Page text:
My colleague (aka running buddy, aka friend, aka fashionista) Andrea Hill and I had a pow-wow a few months back in anticipation of her Accessibility presentation at Spring </br> . Personally, I thought the conversation was a perfect example of how genius occurs at the intersections of knowledge domains, as we were able to take her expertise on Accessibility standards and my expertise in Flash and Actionscript and come up a back-of-the-napkin approach to Flash Accessibility that might just fix all the headaches caused by interfacing with Assistive Technology. Note that this solution does NOT absolve you from designing for visual impairments, hearing deficiencies and so forth- this is a way of interfacing with screen readers.
State of the Union
Flash content at this point can only interface with several select screen readers, and only on Windows (EDITED: see comments). This is because the Flash player uses Microsoft Active Accessibility, which is, of course, only supported in and via Microsoft technologies. As a result, Accessibility is one of those “Holy Grail” problems you run into over and over again, and everyone slaps a big price on because nobody really knows anything about it.
Now for the solution. If you really think about the problem, making the flash player accessible is completely redundant. Compiled .swf’s are embedded into the DOM of a web page which, assuming the browser is reasonably up-to-date, already accommodates a broad selection of screen readers. What is really missing is a way for the Flash piece to use the browser as a bridge communicate with them.
Some interesting developments have actually occurred in this arena recently. The first is the release of a “headless” flash player by Adobe which Google and Yahoo now use for SEO purposes, yet could very easily be licensed for other purposes. The second is open-sourcing the .swf file format spec, which could allows someone to write their own ‘accessible’ flash player. Yet both of these solutions are very resource intensive, and take control away from the developer of the application in question.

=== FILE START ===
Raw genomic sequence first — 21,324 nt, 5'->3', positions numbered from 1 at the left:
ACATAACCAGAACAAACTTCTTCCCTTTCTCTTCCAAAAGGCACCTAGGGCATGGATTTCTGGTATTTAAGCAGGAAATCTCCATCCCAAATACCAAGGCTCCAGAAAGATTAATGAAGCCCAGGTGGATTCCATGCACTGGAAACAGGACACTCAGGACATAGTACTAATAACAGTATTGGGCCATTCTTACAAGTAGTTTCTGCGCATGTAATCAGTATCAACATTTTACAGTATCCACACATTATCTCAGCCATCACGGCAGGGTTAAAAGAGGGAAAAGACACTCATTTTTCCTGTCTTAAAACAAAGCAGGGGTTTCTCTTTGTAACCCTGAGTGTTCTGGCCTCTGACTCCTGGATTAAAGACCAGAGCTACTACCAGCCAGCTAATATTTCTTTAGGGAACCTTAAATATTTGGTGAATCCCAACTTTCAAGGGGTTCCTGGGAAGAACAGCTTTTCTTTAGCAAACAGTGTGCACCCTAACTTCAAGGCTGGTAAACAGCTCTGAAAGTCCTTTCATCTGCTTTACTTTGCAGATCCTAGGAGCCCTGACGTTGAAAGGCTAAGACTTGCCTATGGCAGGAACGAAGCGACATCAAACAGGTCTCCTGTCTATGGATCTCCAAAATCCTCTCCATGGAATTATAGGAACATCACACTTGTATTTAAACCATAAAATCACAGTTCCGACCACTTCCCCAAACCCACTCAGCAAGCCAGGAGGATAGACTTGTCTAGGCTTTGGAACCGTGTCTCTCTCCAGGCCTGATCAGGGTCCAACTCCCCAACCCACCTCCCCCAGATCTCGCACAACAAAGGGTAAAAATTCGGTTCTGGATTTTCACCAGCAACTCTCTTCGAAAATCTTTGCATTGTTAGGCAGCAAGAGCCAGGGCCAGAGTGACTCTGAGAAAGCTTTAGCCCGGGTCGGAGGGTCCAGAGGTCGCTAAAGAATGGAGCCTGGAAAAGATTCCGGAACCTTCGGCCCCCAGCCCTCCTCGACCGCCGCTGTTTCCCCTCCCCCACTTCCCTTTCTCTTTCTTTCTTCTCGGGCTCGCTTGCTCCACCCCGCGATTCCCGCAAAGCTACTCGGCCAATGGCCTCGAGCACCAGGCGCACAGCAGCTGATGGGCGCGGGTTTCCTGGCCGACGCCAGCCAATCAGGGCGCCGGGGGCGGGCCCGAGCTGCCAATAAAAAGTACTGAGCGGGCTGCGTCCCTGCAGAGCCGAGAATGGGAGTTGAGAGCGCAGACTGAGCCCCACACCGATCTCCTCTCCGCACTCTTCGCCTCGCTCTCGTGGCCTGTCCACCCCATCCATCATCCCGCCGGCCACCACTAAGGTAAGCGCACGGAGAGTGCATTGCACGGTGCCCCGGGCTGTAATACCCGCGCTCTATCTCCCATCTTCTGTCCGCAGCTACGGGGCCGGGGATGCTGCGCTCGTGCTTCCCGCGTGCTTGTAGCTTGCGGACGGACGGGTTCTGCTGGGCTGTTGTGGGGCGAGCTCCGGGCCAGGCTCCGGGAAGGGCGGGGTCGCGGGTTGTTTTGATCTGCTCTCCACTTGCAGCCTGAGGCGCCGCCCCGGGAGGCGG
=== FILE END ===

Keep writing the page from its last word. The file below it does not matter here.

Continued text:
Enter WAI-ARIA: This is a W3C standard for Accessible Rich Internet Applications (ARIA) that was designed specifically with Ajax-based RIA’s in mind. To give you a quick overview, ARIA outlines a series of attributes by which an XHTML tag (such as div, body, or table) can notify a screen reader of its semantic role, as well as any changes that may occur to/within it. Thus a div tag or unordered list can be given the role of ‘menu’ and an aggressive ‘politeness’ level so that any time the menu changes, the screen reader is notified.
Fig 1: A flash RIA overlaying a DOM abstraction.
To fully understand the implementation of this concept, it’s important to realize that the flash portion of our application completely loses its purpose as a visual display platform, and is relegated to the role of Model and Controller, with the HTML DOM acting as the View. In essence the .swf becomes a Meta application whose job it is to accurately project its current DisplayList hierarchy into the HTML, while accepting commands from that same environment.
This requires a one-to-one mapping between DisplayObjects and HTML elements, which thankfully is fairly easy. To illustrate, take a look at the following two simple code examples. The first is an HTML representation of the DOM rendered by a browser, while the second is an MXML representation of DisplayObjects rendered by the Flash AVM.
Fig 2: XHTML and MXML representations of a similar page interface.
Look similar, right? Even though they’re both abstractions, you can get a good sense of similar object hierarchy and inheritance, and building an bridging framework becomes a question of determination rather than digging into the depths of the Flash Player. The tools are there, the solution is there, all we need to do is build it.
Fig 3: User Interaction flow for different use cases.